In the heady pre-revolutionary year of 1967, when it was commonly said we were stumbling through the final stages of "late capitalism" on the way to world-wide socialism, a writer in an underground newspaper, The L.A. Free Press, tried to describe in one sentence the political-cultural interests of young American radicals: "The important literature now is the underground press, the speeches of Malcolm X, the work of Fanon, the songs of the Rolling Stones and Aretha Franklin."
Today the music of the Rolling Stones and Aretha Franklin survives, and Malcolm X remains a black American hero. Alone in that group, Frantz Fanon (1925-61) has receded into history. In France, which educated and celebrated him, he's little read and rarely quoted. Even so, the spiritual climate he helped create remains, which is why his story shouldn't disappear. To forget him is to ignore one crucial foundation stone of the world we confront today. It was Fanon who brought into modern culture the idea that violence can heal the spiritually wounded.
Fanon, a psychiatrist, romanticized murder. He argued that violence was necessary to Third World peoples not just as a way to win their liberty but, even more, because it would cure the inferiority complex that had been created by the teachings of white men. Once liberated by violence, the formerly subject populations could help bring peace and socialism to everyone.
For the young in many parts of the world, he perfectly expressed the spirit of the times. He was the talk of revolutionary Paris in the 1950s, when the young Saloth Sar, not yet known as Pol Pot, lived there. Later, in America, the Weathermen and the Black Panthers loved to quote him. The book in which Fanon clearly articulated his theory, The Wretched of the Earth, went into six editions in Arabic. Today it's hardly necessary for revolutionaries to read him. His poison flows through the bloodstream of everyone who kills joyfully for an imaginary future.
Fanon never knew how far his ideas would reach beyond France and Algeria. He died of leukemia in 1961, at the age of 36, just as The Wretched of the Earth was being published. Lately he has surfaced once more as the subject of Frantz Fanon: A Life, by David Macey, a thorough, thoughtful, and highly detailed biography (the notes and bibliography fill 114 pages). Fanon was a middle-class French West Indian who grew up on Martinique believing French rhetoric about the equality of man. But his Second World War service with the Free French army and his medical education in Lyons taught him that France was profoundly racist. After that, he saw all public life through the prism of race and colonialism. He moved to Algeria and joined the Algerian National Front's fight for independence from France.
So far as we can tell from his writings, he wasn't much interested in the insights to be gained through psychiatry. He was a blamer who taught others to blame. His approach to truth was purely political: "Truth is that which dislocates the colonial regime, that which promotes the emergence of the nation." In other words, he traded thinking for propaganda. Yet he was still regarded as an intellectual.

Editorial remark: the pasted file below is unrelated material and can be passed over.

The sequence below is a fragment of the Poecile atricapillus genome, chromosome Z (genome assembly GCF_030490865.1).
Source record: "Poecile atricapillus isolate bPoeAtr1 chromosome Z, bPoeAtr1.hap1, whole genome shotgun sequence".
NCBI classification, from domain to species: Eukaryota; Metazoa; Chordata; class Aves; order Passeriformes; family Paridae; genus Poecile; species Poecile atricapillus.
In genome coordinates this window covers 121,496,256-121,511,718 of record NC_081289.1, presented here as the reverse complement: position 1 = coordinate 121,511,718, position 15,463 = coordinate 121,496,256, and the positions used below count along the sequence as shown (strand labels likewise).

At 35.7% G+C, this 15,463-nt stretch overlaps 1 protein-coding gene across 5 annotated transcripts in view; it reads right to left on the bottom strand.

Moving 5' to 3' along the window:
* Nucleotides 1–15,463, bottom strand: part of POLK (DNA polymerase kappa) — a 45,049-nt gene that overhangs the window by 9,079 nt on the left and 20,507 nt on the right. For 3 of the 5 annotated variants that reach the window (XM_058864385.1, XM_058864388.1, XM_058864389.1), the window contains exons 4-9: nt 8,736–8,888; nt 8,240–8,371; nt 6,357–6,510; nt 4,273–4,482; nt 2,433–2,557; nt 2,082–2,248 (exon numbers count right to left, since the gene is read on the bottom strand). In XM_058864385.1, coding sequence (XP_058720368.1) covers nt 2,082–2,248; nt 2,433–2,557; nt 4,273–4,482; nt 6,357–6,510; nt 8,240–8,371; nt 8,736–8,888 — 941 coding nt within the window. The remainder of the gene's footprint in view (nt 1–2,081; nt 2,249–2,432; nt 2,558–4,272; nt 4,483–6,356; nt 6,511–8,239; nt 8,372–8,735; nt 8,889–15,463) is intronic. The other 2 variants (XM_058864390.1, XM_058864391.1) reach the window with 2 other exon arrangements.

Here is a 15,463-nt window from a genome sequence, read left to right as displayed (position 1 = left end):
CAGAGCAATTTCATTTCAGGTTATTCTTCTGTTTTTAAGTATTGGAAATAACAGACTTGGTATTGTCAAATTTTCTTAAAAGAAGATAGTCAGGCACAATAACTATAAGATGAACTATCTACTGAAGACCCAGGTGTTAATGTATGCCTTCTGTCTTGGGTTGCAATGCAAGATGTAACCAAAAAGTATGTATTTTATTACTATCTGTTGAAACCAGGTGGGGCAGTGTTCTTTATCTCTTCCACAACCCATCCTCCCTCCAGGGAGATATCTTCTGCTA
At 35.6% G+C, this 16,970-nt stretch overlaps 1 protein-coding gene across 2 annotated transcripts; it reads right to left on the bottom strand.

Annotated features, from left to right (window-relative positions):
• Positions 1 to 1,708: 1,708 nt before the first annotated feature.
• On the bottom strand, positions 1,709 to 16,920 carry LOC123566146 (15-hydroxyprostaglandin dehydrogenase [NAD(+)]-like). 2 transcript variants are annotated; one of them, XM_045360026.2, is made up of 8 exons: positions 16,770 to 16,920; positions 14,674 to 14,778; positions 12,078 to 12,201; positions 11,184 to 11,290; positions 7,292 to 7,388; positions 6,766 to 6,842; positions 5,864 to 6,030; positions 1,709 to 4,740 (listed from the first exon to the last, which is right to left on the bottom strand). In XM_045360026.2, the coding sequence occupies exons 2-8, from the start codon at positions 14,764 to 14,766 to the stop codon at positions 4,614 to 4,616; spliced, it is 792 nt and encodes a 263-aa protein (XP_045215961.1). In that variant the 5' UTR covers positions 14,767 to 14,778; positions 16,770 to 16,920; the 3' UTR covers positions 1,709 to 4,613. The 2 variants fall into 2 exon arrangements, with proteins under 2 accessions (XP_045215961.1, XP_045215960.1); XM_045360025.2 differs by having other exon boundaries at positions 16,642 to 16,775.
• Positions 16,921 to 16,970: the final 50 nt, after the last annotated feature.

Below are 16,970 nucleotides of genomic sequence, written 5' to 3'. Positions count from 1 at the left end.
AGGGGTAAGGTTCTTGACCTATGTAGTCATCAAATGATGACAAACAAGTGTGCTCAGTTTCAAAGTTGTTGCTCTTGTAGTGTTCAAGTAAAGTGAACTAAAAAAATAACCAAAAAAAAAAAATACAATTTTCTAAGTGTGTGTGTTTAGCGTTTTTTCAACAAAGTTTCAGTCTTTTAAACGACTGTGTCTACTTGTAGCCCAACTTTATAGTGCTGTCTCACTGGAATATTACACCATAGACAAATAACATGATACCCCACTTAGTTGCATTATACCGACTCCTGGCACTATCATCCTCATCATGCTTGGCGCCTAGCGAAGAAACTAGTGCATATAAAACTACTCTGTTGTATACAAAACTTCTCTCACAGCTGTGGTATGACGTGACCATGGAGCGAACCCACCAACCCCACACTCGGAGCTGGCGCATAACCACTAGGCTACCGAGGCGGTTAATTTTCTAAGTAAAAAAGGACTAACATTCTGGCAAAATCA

David Macey began reading him around 1970, when Third World charisma had broad appeal. Today Mr. Macey notes that Fanon "had a talent for hate" and advocated violence that his biographer can no longer justify. But as a good-hearted liberal, Mr. Macey labours to see Fanon in a gentle light: "It was his anger that was so attractive." Well, no, it was his anger that was least attractive, because it blinded him to the consequences of his words.
In the end, this revolutionary healer was a destroyer, part of Algeria's downfall. Life was hard for Algerians when Algeria was a colony, but it has been much harder since the country achieved independence. This is the great paradox of imperial history. The European power that controls an African or Asian nation commits a variety of crimes and is blamed for everything that's wrong, much of the blame being deserved. Then the imperial power retreats, either because of military defeat or because the colony is no longer considered profitable. Next, the newly created government and ostensibly free society deteriorate, the people become even poorer, and it's nearly impossible to see how life can be improved.
After decades of chaos, Algeria imploded in 1988. The original leftist government died of corruption, and when a multi-party system seemed likely to produce a government run by the radical Islamic Salvation Front, the army stepped in and imposed military dictatorship. The killings and counter-killings multiplied. "Over the next 10 years," Mr. Macey writes, "up to 100,000 people would be killed. No one knows the exact figure." Culture also perished. The novelist Tahar Djaout said: "Silence is death, and if you say nothing you die, and if you speak you die, so speak and die." Which is what he did, at the hands of two gunmen. Mr. Macey says: "The Algeria with which Fanon identified so strongly had become a country in which police interrogators used blow torches in cellars and in which mass murder was committed in the name of a perversion of Islam." In this way, the wretched of the Earth became even more wretched.